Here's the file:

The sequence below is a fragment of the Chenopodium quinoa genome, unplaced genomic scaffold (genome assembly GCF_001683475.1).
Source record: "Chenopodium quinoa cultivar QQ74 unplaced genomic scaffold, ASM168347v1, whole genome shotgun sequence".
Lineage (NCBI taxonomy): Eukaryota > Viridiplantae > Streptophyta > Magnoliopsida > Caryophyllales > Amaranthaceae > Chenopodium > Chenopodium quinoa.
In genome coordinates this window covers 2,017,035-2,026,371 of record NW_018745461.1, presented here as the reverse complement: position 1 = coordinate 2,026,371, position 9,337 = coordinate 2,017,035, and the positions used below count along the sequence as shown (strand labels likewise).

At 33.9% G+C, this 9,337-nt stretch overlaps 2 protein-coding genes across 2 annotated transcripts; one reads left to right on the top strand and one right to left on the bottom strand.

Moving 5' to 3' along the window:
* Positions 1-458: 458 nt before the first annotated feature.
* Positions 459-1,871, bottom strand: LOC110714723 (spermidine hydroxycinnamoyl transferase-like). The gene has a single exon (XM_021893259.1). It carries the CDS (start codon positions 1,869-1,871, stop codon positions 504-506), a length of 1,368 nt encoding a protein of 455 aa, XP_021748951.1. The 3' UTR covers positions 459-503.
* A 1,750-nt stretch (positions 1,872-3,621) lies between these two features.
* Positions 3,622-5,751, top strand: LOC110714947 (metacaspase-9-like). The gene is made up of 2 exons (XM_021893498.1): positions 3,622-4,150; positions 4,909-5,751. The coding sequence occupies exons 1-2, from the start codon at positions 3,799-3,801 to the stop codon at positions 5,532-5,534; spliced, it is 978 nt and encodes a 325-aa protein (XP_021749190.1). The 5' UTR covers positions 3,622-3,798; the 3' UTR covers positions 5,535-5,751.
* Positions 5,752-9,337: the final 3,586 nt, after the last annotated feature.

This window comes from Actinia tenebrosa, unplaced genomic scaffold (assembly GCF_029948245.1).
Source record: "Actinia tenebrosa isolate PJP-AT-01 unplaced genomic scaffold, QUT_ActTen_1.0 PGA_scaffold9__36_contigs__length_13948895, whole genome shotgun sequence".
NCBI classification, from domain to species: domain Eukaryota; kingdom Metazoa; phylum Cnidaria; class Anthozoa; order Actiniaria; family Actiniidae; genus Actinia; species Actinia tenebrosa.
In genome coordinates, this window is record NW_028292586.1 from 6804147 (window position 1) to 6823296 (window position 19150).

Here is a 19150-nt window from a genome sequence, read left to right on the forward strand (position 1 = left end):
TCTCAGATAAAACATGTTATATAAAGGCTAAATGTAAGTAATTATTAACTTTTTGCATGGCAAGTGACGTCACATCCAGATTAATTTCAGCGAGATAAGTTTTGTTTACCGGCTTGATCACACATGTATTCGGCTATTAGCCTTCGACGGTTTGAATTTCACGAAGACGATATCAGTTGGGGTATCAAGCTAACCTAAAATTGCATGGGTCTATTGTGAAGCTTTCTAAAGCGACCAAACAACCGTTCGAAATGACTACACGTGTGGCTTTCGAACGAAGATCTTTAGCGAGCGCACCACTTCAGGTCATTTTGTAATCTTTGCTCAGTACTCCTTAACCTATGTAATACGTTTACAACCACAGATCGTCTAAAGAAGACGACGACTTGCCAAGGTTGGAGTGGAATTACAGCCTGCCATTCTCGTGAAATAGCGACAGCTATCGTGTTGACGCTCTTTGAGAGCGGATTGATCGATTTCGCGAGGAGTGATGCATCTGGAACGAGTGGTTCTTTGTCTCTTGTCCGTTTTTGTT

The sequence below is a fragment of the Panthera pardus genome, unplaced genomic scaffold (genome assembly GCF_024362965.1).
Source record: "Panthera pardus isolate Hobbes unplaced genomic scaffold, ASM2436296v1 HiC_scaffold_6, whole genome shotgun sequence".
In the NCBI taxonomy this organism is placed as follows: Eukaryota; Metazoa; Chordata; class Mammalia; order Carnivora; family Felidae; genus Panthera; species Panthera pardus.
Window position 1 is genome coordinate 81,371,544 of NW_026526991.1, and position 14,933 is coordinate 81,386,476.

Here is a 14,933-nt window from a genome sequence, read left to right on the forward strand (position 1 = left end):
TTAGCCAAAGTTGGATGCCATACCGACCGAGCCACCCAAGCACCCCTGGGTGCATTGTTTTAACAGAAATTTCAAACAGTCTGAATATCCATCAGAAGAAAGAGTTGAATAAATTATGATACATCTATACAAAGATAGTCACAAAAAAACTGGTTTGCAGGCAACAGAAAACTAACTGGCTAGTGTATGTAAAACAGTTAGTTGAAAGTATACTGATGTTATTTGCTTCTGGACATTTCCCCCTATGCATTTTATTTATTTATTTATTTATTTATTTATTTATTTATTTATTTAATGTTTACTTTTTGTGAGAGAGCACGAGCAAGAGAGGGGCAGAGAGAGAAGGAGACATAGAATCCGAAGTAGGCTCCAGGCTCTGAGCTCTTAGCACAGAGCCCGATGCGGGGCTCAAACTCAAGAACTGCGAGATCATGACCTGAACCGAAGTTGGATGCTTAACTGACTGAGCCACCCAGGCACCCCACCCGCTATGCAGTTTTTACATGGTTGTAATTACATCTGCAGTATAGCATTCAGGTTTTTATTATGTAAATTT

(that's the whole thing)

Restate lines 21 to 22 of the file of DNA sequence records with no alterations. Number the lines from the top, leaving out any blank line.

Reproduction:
Window position 1 is genome coordinate 81,371,544 of NW_026526991.1, and position 14,933 is coordinate 81,386,476.

Here is a 14,933-nt window from a genome sequence, read left to right on the forward strand (position 1 = left end):